Poor Law Guardians Election - Aftermath

Two Contrasting Reports

Two local newspapers published contrasting reports on the aftermath of the Carlow Poor Law Guardians Election. The Carlow Sentinel was Conservative and Unionist in bias. It frequently reported on matters concerning the British Crown, the local landed gentry and the Established Church. It ran from 1831-1920. The "Leinster Reformer" was a Liberal newspaper from Carlow 1839-1841.

Carlow Sentinel 17th Oct 1840


After the election the Sentinel was loud in its delight at the result, which gave the Conservatives a 3 to 1 majority in the Carlow Union. According to Rev. James Maher "none should hold office under the Poor Law but Catholics". He maintained that "Protestants can have no sympathy with the poor". The editorial replied that with one voice "the cess-payers of the Carlow Union" had given that intolerant assertion a "flat contradiction". It was obvious to them that the cess-payers had done their duty admirably. The successful candidates were, after all, interested in their welfare and "identified with the soil". They would discharge their duties well and faithfully represent them. The Radicals only managed to acquire ten out of the forty seats. They have been rendered a salutary lesson and were disappointed and "filled with dismay".

Leinster Reformer 14th Nov 1840

The Leinster Reformer took a different view. In its opinion the Poor Law Guardians were not acting fairly to the press and to the public at large. The Tory Poor Law Guardians were seemingly determined to conduct their proceedings behind "closed doors". The Reformer stated that this attitude typified Toryism where "deeds of darkness shun the light". They felt obliged to register a protest on behalf of the rights of the Ratepayers. The Ratepayers have appointed the Guardians to transact their business. They must not therefore be kept in ignorance of the proceedings of the Board. Every public department should be open to the surveillance of the press. The duties of the Poor Law Guardians should be discharged openly. The people had a right to follow the proceedings.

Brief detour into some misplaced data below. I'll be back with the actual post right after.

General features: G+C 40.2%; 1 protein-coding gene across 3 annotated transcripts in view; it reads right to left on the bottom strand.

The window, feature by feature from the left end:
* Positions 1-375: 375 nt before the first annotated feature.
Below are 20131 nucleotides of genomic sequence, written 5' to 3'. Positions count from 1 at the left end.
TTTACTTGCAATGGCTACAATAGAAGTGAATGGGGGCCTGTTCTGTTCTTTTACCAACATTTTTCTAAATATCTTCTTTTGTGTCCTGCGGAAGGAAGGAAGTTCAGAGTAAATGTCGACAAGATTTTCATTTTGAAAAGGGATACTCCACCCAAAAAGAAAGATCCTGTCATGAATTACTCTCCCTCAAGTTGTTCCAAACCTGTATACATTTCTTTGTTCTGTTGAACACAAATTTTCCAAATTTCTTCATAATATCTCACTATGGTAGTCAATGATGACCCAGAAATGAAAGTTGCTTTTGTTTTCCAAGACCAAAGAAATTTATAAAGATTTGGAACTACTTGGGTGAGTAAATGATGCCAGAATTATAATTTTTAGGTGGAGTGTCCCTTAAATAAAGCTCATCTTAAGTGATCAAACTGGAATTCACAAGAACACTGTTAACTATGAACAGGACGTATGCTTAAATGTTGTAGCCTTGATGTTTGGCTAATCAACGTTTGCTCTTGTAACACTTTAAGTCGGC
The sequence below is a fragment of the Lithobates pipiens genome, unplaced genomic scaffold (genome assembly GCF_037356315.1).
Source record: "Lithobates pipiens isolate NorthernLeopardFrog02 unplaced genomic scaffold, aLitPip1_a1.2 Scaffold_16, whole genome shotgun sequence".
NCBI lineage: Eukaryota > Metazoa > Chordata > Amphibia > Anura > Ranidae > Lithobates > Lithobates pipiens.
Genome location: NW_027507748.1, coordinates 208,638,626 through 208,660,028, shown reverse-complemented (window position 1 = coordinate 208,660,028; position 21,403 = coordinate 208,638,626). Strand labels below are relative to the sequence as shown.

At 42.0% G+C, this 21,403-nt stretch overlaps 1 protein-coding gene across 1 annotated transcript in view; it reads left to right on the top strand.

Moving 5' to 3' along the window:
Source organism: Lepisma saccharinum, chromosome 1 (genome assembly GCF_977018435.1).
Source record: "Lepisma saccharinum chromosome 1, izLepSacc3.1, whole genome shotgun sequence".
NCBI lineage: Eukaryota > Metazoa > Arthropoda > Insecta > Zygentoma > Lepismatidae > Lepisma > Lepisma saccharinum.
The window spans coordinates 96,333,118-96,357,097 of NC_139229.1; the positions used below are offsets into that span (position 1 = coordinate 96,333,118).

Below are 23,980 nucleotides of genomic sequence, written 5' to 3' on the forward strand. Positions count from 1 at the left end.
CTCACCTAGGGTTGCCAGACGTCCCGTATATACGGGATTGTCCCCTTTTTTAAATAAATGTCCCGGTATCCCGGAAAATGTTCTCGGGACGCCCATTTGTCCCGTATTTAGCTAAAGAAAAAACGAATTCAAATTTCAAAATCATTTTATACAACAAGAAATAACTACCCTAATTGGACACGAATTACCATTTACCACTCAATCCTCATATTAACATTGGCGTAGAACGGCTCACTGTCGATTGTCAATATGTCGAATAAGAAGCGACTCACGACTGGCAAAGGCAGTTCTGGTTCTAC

The Reformer hoped that those in Carlow should follow the example of the Poor Law Guardians of Cork, Limerick and Ennis where they have authorised the public press to give publicity to their proceedings. Functionaries then would no longer be able to closet their agenda from the public. A recommendation would be sent to Liberal members of the Board at their next meeting, to propose a resolution for the admission of the press.

The exclusion policy seems to have been changed because the Sentinel reported that "our reporter was in attendance" at the meeting of the Poor Law Guardians held on 31st Jan 1842.

Gallery

Sentinel - Election of Poor Law Guardians

An extract from the "Carlow Sentinel" newspaper dated October 17th 1840. It deals with the Election of Poor Law Guardians - the first election for the Carlow Poor Law Union. There was a large conservative majority following this election. The extract includes a quotation from the Rev. James Maher an outspoken advocate of the poor and of Catholicism. He was of the opinion that only Catholics could hold office under the poor law. He maintained that protestants had no sympathy with the poor. The Unionist and Conservative Sentinel state that the cess payers have proved him wrong. Twenty Conservatives had been returned plus a further ten among the ex-officio Guardians.

Carlow County Library

Sentinel - Election of Poor Law Guardians - Carlow County Library

Sentinel - Admission of the Press to meetings Sentinel 5th Feb 1842

Extract from the "Carlow Sentinel2 of February 5th 1842 regarding the admission of the press to the meetings of the Board of Guardians of Carlow Poor Law Union. The Board of Guardians had been conducting their meetings "behind closed doors". Accordingly, both the "Carlow Sentinel" and the "Leinster Reformer" Newspapers had been campaigning to reverse this situation. They finally succeeded on December 1st 1841 when Joseph Fishbourne proposed that the press be admitted in future and his proposal was seconded by William Richard Stewart.

Carlow County Library

Sentinel - Admission of the Press to meetings Sentinel 5th Feb 1842 - Carlow County Library

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